If the real nature of a person only comes out under stress, is it not the duty of an author to put her characters in those stressful situations? Does it not increase the tension and impact of the book?
Lois McMaster Bujold is one of the authors, like Dorothy Dunnett, who believes in character torture -- for their own good, of course. Her characters never get to take the easy way out; their innermost fears and weaknesses are her grist for stories. And yet one never feels that Bujold is being cruel; what happens to her characters is necessary in terms of her plots and the growth of the characters.
In Memory, the sacrifice is Miles Vorkosigan, the main character of most of Bujold's science fiction adventures. Miles, who by sheer force of will pushed himself from physical disability to military command, is suddenly faced with a mutiny from the source he least expects: his brain. For the previous 30 years, he had always been able to rely on thinking himself out of situations; now it may not be possible.
In a previous novel, Mirror Dance, Miles was killed but later cryo-revived and brought back to health. But not quite full health: he is still suffering from seizures at unpredictable intervals. And one those seizures occurs as he is commanding a rescue mission of a Barrayar courier.
As Miles' troops look on with horror, the plasma arc on Miles' space armour locks on and cuts off the legs of the courier. Miles blacks out, and has to be rescued along with the courier (and his legs).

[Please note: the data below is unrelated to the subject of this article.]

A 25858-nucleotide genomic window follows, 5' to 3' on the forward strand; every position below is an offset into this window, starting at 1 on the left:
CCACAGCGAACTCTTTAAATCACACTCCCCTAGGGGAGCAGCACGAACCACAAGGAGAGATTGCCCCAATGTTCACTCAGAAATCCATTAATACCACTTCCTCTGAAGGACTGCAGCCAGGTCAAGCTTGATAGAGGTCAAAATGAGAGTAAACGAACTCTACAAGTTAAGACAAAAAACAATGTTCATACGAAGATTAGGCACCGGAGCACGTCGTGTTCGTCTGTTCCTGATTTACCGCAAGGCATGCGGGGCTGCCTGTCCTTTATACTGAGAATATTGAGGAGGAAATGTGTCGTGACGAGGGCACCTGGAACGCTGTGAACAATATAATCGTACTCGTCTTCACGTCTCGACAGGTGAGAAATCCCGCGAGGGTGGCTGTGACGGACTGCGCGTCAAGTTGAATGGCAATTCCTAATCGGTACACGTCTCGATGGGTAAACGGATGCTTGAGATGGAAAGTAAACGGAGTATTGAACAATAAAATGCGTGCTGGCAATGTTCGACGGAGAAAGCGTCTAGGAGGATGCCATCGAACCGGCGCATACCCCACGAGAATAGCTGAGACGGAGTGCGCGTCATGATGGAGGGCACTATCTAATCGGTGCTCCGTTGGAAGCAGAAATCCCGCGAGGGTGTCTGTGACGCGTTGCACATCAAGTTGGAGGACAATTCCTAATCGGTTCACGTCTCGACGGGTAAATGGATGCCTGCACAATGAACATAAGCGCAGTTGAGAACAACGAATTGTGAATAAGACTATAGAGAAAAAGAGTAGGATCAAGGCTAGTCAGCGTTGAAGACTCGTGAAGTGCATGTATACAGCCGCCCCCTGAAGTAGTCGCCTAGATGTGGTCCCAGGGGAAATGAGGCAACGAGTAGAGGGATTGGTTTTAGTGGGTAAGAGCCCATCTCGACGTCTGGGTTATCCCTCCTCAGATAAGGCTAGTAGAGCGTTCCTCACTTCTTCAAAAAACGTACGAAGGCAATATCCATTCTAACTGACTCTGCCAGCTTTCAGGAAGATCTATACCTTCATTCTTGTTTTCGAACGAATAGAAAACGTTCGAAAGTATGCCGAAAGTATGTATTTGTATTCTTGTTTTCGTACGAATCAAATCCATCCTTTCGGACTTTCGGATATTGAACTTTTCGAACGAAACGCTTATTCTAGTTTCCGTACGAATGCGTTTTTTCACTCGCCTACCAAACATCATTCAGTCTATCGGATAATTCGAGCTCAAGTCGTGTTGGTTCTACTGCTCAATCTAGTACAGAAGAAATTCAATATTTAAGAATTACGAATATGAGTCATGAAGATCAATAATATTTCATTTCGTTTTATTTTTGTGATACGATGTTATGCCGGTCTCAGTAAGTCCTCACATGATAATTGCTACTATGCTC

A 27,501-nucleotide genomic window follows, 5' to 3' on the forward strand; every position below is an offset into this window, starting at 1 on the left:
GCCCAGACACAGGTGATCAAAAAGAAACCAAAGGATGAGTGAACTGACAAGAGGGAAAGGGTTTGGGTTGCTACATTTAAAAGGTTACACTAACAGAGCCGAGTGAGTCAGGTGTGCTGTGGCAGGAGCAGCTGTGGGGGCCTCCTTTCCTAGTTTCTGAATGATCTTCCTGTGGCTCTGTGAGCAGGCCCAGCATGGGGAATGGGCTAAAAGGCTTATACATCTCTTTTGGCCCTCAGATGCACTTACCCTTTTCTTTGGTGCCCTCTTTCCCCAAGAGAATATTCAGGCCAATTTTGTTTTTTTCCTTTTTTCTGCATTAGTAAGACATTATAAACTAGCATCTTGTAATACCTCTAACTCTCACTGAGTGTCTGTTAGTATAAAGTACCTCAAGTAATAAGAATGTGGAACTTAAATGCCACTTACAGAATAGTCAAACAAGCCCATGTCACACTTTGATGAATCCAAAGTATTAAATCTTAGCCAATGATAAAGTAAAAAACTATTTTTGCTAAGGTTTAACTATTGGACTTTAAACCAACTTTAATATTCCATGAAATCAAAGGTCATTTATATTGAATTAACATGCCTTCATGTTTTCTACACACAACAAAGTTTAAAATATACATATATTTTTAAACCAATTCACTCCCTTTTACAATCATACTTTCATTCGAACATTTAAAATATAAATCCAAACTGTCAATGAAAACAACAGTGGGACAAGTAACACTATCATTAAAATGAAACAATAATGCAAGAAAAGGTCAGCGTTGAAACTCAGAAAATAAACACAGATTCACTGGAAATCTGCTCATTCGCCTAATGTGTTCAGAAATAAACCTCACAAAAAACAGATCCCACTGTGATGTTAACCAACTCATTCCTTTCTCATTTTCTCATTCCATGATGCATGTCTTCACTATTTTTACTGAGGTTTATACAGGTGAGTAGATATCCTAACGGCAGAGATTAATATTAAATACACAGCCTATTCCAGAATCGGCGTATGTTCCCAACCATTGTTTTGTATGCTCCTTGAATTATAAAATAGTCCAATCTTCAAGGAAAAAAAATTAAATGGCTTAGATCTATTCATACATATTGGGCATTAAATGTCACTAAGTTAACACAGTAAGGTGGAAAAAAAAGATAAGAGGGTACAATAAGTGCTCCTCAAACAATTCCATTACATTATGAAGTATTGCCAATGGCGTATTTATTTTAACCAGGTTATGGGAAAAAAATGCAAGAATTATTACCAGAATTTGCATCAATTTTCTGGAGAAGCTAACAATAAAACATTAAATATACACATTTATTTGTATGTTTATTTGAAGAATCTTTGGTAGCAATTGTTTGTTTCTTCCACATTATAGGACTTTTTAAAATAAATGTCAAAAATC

When he returns to Barrayar, Miles must explain how the incident happened. But, if he admits his illness, he'll be grounded, and not allowed to command troops in combat any more. And the thrill of combat and danger is what he lives for; he would be nothing with his alter-ego as Admiral Naismith.
Miles is tempted beyond his control. He can't stand to admit the truth, and fakes his report to Simon Illyan, the head of Barrayaran Imperial Security. But Simon quickly finds out the truth, and, in one of the most wrenching scenes in the book, cashiers Miles from ImpSec and orders him to stay on-planet.
What can Miles do now? Is he left with only his memories? Luckily -- for Miles, not Simon -- Simon Illyan needs Miles' help shortly afterwards. The eidetic memory chip implanted in Simon's brain, which he has used for decades to store all the secrets of Imperial Security, suddenly begins to malfunction and spray memories across his consciousness. He can't distinguish between the present and the past, and is effectively immobilized.
Miles must discover which forces -- on- or off-planet -- are responsible for Simon's illness. That he does in an old-fashioned Sherlock Holmes-style detection, whose solution was reasonably well hidden.
Memory was a very satisfying book, particularly in how it advances Miles' career. But I especially liked the side scenes in this book, such as Gregor's lunch with his guest, and Ivan's method of getting Miles out of his funk. These were scenes to enjoy and savour over and over.
As I wrote this review, I realized how real Bujold had made her characters appear to me. I felt as though I was writing about people I knew, not just characters. Her books have made the jump from stories to addictions, and I am looking forward to many more.
© 1997 by Alayne McGregor email@example.com firstname.lastname@example.org
Added to The Bujold Nexus: February 15th 1997
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